Contrary to popular belief, Charles Bukowski thought that Mickey Rourke's performance was 'mis-done' to begin with, but grew to like his depiction of Chinaski as the production continued. Verified in the booklet accompanying 'The Charles Bukowski Tapes' on DVD.
The apartment building where Wanda's apartment was located was an actual building where Charles Bukowski and his lover Jane Baker Cooley, the real-life counterparts to Henry and Wanda, had lived. No one knew this until Bukowski, who was watching the filming, remembered.
When they were filming the bar scene where Chinaski meets Wanda, as Mickey Rourke passed along the bar past Charles Bukowski, who was making a cameo appearance, the Buk spat the beer in his mouth right into the beer bottle in his hand, something that he had never done before and felt couldn't be done but once in a lifetime. Barbet Schroeder was unimpressed and used an alternate take of the shot.
The names of the night clubs, cocktail bars, and drinking establishments seen in the film, particularly seen in montages that bookend the picture, were Firefly, Boulevard Inn, Ski Room, Catelina Cocktails, The Elbow Inn, The Golden Horn, Craby Joe's, Smog Cutter, Frady Hank, The Sunset, Silver Platter, Side Show, Snug Harbor, The Hollyway Cocktails, and Oasis (aka Club Oasis).
Charles Bukowski wanted Sean Penn to star as protagonist Henry Chinaski, but Penn insisted that Dennis Hopper direct the film. Later, Hopper directed Penn in Colors (1988) without Hopper acting in it; then Penn would around three years later direct Hopper in The Indian Runner (1991) which Penn doesn't act in. Bukowski had written the Barfly (1987) screenplay for Barbet Schroeder, who had filmed him for French TV years before, and would not surrender it to Hopper, whom he despised as a gold-chain wearing Hollywood phony. Bukowski and Penn became friends for the rest of his life.
One of the exterior scenes in Barfly shows Mickey Rourke coming out of an old hotel. This hotel was actually The Royal Palms (on Westlake Ave.) which had been a swank men's club in the 30's. By 1986 it was being used to house a residential alcohol treatment program. In one scene, the camera follows the characters down the sidewalk and past a 'wino' drinking from a bottle in a paper bag. That 'drunk' was actually recruited for the movie from the residents at the Royal Palms.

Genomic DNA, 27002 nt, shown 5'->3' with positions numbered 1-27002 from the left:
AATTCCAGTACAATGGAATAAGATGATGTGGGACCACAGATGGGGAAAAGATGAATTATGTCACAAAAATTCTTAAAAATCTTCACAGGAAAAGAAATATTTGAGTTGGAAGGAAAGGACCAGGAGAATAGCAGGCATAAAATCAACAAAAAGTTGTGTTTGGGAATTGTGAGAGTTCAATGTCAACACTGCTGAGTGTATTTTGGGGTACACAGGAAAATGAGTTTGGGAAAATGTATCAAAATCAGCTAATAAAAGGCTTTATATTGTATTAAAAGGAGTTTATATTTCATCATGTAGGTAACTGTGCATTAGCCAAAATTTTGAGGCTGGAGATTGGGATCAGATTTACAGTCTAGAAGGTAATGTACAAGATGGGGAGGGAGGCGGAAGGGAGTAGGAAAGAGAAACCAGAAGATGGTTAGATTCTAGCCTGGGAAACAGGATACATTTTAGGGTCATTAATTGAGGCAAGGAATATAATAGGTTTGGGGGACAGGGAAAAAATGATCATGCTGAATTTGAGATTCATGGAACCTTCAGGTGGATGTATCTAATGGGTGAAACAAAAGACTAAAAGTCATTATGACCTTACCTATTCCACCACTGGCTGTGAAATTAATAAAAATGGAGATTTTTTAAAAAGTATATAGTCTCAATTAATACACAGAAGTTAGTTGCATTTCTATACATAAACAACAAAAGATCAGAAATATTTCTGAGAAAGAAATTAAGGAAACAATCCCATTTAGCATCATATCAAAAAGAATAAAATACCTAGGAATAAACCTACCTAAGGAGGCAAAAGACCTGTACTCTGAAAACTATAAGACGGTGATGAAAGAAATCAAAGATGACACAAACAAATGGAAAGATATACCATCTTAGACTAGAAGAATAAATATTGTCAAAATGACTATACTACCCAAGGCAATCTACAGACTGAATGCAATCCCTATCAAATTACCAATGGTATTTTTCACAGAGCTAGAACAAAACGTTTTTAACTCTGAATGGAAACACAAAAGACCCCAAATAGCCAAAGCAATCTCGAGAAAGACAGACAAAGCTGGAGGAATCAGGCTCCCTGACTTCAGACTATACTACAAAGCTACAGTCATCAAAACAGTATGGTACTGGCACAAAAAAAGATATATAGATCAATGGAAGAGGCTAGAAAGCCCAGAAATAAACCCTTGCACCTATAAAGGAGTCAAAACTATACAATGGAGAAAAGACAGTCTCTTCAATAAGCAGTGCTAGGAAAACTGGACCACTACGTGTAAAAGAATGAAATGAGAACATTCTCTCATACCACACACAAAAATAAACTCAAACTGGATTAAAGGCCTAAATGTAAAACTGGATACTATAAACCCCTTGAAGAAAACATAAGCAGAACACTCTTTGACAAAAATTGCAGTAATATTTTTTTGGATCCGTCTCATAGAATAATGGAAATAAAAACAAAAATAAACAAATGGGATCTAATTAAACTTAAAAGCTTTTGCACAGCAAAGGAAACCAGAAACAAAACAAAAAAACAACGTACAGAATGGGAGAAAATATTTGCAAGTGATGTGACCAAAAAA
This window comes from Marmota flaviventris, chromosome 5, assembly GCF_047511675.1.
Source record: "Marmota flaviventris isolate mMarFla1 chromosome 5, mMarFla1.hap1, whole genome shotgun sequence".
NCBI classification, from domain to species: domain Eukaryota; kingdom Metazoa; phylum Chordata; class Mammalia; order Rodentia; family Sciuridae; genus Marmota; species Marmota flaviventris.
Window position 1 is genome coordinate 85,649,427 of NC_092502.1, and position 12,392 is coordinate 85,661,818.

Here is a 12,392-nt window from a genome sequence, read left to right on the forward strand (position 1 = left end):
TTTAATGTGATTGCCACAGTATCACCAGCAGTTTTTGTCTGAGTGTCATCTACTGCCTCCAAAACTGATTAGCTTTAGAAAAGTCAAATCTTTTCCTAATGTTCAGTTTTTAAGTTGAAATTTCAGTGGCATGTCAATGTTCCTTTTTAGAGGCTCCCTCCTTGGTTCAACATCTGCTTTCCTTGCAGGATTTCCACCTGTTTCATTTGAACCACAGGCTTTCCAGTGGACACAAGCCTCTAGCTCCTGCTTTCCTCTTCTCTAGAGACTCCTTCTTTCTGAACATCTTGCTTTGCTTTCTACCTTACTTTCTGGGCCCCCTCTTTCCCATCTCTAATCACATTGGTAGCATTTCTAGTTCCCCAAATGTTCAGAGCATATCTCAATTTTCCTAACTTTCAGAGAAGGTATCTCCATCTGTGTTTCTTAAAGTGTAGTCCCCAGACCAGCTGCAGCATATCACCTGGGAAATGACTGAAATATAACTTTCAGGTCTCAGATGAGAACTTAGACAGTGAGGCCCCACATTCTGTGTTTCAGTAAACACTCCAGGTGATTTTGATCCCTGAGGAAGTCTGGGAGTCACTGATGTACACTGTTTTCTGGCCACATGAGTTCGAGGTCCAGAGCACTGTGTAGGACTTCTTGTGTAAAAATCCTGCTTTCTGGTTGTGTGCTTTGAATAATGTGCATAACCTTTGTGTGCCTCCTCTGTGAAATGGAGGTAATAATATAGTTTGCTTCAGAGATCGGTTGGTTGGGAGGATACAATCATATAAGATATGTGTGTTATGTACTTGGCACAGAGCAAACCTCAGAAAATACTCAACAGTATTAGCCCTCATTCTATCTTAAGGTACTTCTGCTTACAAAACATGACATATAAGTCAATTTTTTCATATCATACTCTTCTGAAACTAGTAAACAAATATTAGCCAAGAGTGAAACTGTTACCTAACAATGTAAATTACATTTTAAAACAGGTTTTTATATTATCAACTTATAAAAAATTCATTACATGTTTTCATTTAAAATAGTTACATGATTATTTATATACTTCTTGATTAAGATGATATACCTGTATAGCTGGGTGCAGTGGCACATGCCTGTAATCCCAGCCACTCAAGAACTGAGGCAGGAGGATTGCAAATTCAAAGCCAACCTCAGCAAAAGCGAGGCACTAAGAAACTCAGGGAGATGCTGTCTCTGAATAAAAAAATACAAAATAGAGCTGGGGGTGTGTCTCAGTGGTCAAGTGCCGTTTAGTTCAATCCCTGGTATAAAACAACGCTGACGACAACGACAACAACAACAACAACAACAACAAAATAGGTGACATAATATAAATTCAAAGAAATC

The first Kino Flo unit was created in 1987, during the filming of Barfly (1987). Director of photography Robby Müller was filming in a cramped interior, and couldn't fit traditional lights into the location. In order to work around the problem, the film's gaffer Frieder Hocheim and best boy Gary H. Swink designed a high-output fluorescent light that had a remote ballast, allowing the lamp unit to become small and lightweight enough to be taped to the wall. Hochheim and Swink subsequently created a company, Kino Flo Incorporated, to manufacture and market their innovation to the film industry. The new lights were quickly embraced by cinematographers, and now are considered a staple of a standard motion picture lighting package.
This film was almost never made because the financially-strapped Cannon Group / Golan-Globus Productions were on the verge of bankruptcy at the time (and went out of business a little more than a year later). Producer Fred Fuchs brought his friend and producing partner Francis Ford Coppola's into the project and got the film made.
The Cannon Group company allegedly had restrictive bank covenants which limited the number of films it could make during periods of financial distress, which it was experiencing at the time. Because of expensive forward commitments to other stars on other films, Cannon decided to exclude Barfly (1987) from its production slate, because Cannon would have otherwise been forced to abandon another film in its place which had substantially greater monetary penalties to its star for non-production. The film was ultimately produced because Barbet Schroeder allegedly appeared at the Cannon offices one day with a battery powered portable saw and threatened to cut off his finger unless Cannon reconsidered its decision and agreed to make the film, stating that he (Schroeder) was represented by the law firm of Black and Decker and would be forced cut off his finger to allegedly show to the world that Cannon was cutting off a piece of him by abandoning the film. Cannon (to its credit) allegedly decided that violating its banking covenants was the lesser evil compared to denying birth to what was ultimately to prove be a classic and important artistic work. Fred Roos and Francis Ford Coppola from Zoetrope Studios were certainly important components in ultimately shaping the business plan going forward, but the decision was irrevocably made and committed to the day that Schroeder allegedly showed up in the offices with both a portable battery powered saw and the will and determination to use it exactly as he said he would if the decision to abort the film was not rescinded that morning. This true story was later fictionalized and retold in Charles Bukowski's novel "Hollywood" (1989).
There is no original score for this film. The film's soundtrack was mostly based on original source music specially selected by Associate Producer and Music Supervisor Jack Baran, with the exception of a few classical pieces selected by actor Mickey Rourke.
The picture is a semi-autobiography of poet, writer and author Charles Bukowski with star Mickey Rourke portraying the movie's central character of Henry Chinaski who is Bukowksi's alter-ego in the film and both of whom's last names rhyme.